This Off-Grid Container Home in Australia Disappears in Nature

Nestled in a tiny town off the coast, this container home echoes the main ingredient the owners had hoped for in a weekend retreat—serenity.
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There are only 63 people who live in Wye River, Australia, and three of them live here. That is, when they're looking to get away. 

Given the town's remoteness, the owners had no doubt this was the ideal setting for their vacation home. So when they reached out to architect Ben Edwards for help with development, they emphasized creating a place in which they could truly disconnect. Once they selected a plot overlooking the ocean, Edwards worked with the couple to choose three shipping containers that would blend in with the landscape.

The two ends of the containers can be opened or closed at a pivot for more or less privacy. Over time, native plants will grow on the roof and north side of the structure. 

Two of the 20-foot containers were combined to form the common areas—an entryway, living space, kitchen, laundry, and bathroom—and the third was outfitted for two bedrooms and a second bath. Because steel stilts support the modern treehouse, the amount of trees that would have to be removed for the project were minimized. 

One end of the home connects to the existing access path, which helped make construction to the site as minimal as possible. Edwards also positioned the property so that a studio space could be built below the home in the future.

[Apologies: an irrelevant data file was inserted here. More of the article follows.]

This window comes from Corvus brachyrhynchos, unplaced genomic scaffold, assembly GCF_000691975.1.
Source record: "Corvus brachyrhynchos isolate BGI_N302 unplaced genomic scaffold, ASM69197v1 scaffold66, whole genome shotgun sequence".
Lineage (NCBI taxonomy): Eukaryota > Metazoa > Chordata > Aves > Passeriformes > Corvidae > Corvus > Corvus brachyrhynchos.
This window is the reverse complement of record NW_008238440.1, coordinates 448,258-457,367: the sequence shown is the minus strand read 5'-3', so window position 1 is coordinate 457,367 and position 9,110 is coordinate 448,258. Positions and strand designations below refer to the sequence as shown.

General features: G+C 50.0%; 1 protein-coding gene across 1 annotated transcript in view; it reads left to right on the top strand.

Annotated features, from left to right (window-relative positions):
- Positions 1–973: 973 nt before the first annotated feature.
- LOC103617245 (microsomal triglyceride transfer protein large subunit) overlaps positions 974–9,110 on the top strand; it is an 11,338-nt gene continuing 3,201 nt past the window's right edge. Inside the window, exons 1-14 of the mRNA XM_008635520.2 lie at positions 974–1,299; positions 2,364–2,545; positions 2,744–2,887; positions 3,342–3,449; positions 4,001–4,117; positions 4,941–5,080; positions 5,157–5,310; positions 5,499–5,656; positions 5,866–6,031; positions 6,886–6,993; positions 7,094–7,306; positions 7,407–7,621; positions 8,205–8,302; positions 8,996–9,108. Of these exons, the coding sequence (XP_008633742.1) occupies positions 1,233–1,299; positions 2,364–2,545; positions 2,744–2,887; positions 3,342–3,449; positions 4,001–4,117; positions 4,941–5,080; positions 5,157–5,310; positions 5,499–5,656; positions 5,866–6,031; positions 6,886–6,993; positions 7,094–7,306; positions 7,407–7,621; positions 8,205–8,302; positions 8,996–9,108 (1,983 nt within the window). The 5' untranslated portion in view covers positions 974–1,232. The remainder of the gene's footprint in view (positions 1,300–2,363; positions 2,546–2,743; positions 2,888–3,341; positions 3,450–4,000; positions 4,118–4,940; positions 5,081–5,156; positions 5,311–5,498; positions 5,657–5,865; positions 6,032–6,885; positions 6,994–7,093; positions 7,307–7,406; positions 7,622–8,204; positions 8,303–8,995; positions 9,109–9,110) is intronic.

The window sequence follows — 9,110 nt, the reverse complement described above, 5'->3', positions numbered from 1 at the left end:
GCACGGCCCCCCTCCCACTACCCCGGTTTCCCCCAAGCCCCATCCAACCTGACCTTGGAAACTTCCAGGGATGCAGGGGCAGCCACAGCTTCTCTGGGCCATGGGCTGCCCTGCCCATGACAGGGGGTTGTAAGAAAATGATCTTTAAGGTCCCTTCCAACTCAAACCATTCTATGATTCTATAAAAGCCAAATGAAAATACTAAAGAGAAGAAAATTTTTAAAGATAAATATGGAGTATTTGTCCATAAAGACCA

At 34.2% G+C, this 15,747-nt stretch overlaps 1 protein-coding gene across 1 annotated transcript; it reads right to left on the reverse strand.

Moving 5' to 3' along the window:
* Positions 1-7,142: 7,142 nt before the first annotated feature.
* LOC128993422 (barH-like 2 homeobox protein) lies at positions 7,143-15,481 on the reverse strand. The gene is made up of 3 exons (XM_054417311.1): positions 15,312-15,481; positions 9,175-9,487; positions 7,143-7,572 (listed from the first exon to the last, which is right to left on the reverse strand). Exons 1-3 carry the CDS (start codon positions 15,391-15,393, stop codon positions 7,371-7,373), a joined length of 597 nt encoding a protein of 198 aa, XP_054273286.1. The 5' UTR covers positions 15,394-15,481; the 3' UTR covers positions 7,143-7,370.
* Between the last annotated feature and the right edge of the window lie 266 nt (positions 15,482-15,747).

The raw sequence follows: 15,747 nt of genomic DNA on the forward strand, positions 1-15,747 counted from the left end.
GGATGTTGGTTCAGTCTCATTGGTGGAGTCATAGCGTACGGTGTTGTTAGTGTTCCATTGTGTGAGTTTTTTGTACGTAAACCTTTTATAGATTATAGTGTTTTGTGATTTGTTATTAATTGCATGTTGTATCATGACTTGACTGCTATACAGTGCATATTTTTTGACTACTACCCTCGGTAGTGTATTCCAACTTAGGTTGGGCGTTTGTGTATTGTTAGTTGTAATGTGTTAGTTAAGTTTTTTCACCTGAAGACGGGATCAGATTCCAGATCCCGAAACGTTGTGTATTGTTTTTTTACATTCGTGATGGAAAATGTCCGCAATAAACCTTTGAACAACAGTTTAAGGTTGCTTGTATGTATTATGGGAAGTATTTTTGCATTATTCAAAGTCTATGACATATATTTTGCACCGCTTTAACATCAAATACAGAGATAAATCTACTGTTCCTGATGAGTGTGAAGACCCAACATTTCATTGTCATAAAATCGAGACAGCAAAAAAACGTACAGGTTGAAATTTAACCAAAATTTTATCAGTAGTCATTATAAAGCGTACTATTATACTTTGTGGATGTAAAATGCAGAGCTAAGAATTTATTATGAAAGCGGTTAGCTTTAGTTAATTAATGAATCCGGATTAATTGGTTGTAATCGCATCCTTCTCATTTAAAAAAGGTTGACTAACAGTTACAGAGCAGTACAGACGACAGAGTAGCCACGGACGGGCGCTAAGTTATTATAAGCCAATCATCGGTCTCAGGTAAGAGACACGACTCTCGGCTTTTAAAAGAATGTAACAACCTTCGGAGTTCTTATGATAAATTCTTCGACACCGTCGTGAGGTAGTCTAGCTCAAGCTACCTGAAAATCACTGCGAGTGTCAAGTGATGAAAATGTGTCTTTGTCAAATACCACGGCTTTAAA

"The house sits lightly, floating above the sloping terrain below," explains Edwards. On the outside, his "humble and modest creation" is galvanized with steel sheeting that disappears in the natural shadows. "It's designed to be almost invisible," he says. 

Marine plywood is the dominant feature of the interior. 

The north side of the dwelling is complete with wires that will soon allow vines to stretch across it, while the south side forms a clear wall of double-paned doors and windows that lead to an open-air deck. The roof has rainwater filtration and a layer of dichondra for added insulation. 

The marine plywood feature is especially striking in the compact kitchen and its island's geometric design. The cabinetry was built by Z Constructions. 

The two bedrooms were made to be equally simplistic, with just enough to feel comfortable. 

Inside, the design's minimalistic streak continues. With no art, loud embellishments, or distractions, plywood wraps around the common spaces to give the bulk of attention to the outdoors. A few clever details can be found, such as the unexpected look of the kitchen and the cutout on the island, but that's it. "The environment is the luxury," Edwards says. 

Since artwork was passed over for the beauty of the outdoors, windows create light and movement in the two bedrooms. 

The minimalist mentality is the home's greatest accomplishment. Since three of Wye River's weekend inhabitants come to bask in this setting, their hideaway does well to keep their eyes on the prize—nature.  

A deck on the southside of the home is the perfect place to take in the ocean view. 

The property was meant to fade into its surroundings, which it does at a distance. 

Project Credits:

Architect: Studio Edwards

Builder: Dimpat Construction

Structural Engineer: Argal

Cabinetry Design: Z Constructions


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